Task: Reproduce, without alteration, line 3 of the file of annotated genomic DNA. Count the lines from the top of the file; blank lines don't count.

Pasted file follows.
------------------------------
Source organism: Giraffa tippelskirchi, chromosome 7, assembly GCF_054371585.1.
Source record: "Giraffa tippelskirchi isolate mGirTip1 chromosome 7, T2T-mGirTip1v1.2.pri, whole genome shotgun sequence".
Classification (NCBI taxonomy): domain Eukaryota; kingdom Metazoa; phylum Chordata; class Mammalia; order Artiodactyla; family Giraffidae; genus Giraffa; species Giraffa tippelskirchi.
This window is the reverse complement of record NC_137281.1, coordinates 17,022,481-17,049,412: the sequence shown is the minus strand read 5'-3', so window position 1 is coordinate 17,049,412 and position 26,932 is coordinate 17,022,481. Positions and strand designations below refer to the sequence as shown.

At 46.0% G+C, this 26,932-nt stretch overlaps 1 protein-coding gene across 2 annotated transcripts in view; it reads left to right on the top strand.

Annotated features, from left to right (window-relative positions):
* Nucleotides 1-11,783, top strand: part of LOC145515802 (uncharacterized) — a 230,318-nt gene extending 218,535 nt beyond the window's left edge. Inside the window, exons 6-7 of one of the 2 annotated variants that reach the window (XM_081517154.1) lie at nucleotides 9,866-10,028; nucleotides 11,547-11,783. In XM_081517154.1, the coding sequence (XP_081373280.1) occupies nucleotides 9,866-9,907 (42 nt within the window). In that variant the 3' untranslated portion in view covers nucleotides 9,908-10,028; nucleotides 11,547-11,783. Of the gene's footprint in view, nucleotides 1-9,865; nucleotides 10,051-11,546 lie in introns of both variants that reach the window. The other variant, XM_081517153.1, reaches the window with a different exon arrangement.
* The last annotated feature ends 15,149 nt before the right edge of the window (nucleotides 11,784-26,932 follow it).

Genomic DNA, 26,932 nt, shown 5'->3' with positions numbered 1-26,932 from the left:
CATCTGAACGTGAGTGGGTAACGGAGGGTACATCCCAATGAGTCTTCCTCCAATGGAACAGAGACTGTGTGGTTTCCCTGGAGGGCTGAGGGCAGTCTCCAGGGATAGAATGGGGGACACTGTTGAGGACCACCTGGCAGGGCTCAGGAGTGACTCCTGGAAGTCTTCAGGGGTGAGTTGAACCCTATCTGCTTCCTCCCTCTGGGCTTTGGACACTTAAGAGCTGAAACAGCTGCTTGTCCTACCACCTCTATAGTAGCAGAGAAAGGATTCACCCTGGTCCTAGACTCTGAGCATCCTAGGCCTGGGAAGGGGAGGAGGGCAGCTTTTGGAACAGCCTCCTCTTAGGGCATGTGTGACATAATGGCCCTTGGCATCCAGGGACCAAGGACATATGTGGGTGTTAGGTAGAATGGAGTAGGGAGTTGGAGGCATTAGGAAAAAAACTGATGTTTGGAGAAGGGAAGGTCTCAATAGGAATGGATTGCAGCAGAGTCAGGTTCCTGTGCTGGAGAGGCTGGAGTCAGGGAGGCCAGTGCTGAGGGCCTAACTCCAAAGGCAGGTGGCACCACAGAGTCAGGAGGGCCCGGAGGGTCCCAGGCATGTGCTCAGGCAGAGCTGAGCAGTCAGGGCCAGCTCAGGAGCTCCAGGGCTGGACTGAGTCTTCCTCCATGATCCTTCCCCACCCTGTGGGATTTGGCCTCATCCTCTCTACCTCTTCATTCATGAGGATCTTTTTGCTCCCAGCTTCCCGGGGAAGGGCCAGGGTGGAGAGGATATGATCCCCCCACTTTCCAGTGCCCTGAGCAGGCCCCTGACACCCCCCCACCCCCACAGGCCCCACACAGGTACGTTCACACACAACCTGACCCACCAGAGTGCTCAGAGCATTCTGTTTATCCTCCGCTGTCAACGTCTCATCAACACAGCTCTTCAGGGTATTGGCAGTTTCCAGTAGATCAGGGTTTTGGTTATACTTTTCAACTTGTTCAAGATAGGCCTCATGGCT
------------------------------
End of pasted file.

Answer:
Classification (NCBI taxonomy): domain Eukaryota; kingdom Metazoa; phylum Chordata; class Mammalia; order Artiodactyla; family Giraffidae; genus Giraffa; species Giraffa tippelskirchi.